His campaign has been supported, with a few notable exceptions, largely by local donations by individuals.

Endorsed by Fullerton Observer and Fullerton’s police union.

 

Jennifer Fitzgerald, incumbent City Council member, Vice President of Curt Pringle & Associates, a public relations (lobbying) firm in Anaheim.

There are many reasons not to vote for her. Here are a few: She campaigned in 2012 on keeping libraries open, then voted for a budget that defunded the Hunt Branch, leading to the facility being leased to an adjacent church at a cut-rate. Although she is VP of a major lobbying firm in OC, she refused to release that firm’s client list, leaving her constituents in the dark about whether or not she is making decisions that might constitute a conflict of interest at any given time. (She was fined by the Fair Political Practices Commission last year for not being transparent about her employment). She vote to adopt the awful map in Measure ii, a map that diluted the district in which she herself resides form being an Asian Voting Age Population Majority one. She voted against meaningful police oversight. She claims that Fullerton has a balanced budget, but this claim seems to be based on the city selling off “surplus properties,” like the Hunt Library. She voted in favor of Chevron’s plans to develop Coyote Hills. She used an expensive, taxpayer-funded city video on her campaign website.

She has raised absurdly large amounts of money for her re-election campaign, from local donations and from outside interests like developers (including the Irvine Company) and their professional organizations, as well as local downtown bar owners, among others, fueling speculation that she intends to run for another office with the funds. There is no good reason to vote for her unless you want more development in town and like being kept in the dark when it comes to transparency in government.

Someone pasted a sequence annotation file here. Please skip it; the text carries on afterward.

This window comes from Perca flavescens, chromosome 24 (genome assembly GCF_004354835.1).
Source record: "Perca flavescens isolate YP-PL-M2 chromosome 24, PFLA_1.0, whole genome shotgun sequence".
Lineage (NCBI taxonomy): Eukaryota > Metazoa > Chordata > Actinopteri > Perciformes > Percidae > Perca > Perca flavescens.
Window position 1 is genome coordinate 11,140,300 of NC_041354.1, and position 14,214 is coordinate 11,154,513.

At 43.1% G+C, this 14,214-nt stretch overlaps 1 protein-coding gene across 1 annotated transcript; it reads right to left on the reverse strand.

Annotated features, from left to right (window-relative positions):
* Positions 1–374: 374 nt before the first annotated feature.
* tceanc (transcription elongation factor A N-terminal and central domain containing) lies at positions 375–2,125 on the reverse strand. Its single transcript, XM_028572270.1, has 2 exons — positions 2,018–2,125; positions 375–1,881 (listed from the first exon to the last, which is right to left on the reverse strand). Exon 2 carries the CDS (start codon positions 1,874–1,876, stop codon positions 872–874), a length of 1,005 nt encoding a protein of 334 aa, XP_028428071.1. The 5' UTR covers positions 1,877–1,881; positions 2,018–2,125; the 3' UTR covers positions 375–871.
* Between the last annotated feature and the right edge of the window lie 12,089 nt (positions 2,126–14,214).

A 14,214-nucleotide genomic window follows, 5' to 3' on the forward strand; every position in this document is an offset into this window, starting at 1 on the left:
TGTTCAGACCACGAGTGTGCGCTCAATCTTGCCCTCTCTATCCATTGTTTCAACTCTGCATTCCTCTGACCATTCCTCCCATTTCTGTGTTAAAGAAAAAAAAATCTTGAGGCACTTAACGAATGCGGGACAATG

Endorsed by the OC Register, the police and fire unions.

Jonathan Mansoori, Community Organizer.

Political (and Fullerton?) newcomer Jonathan Mansoori is known to voters primarily as “that nice young man.” He is part of an organization that is trying to catapult former Teach for America members into public office. His campaign rhetoric is long on lofty goals, but short on specific proposals.

He has stated that he supports preserving all of Coyote Hills as a park, and has not yet answered my question about how long he has actually lived in Fullerton (his current voting address goes back only to 2015).

His campaign is funded by oddly tiny amounts of money from people outside of Fullerton, but Jonathan Mansoori has raised tens of thousands of dollars from a PAC funded by charter school supporters like venture capitalist Arthur Rock, former New York Mayor Michael Bloomberg and Wal-Mart Board/family members Steuart Walton, and Carrie Penner, although he told the Fullerton Observer that he was not receiving “big money.” He may hold the record in this election for the most amount of money donated to his campaign from outside of the city. Vote for him is you want to wait for the other shoe to drop to find out why he is even running for Fullerton City Council.

Larry Bennett, Financial Planner (owner of an insurance agency.

Planning Commissioner Larry Bennett, a “financial planner” with his own insurance agency, is essentially an old guard candidate endorsed by many of the same people who tried to keep Don Bankhead, Dick Jones, and Pat McKinley in office four years ago. Voters can decide for themselves whether or not his management of the disastrously ineffective Anti-Recall campaign of 2012 lends credibility to his administrative abilities. He pledges to fix Fullerton’s roads and sidewalks and to make pensions sustainable, but is endorsed by the same recalled Council members who helped to cause these same problems. He supported developing Coyote Hills. Vote for him if you like Jennifer Fitzgerald, who has contributed thousands to his campaign, and more development, because that’s what Jennifer Fitzgerald wants too.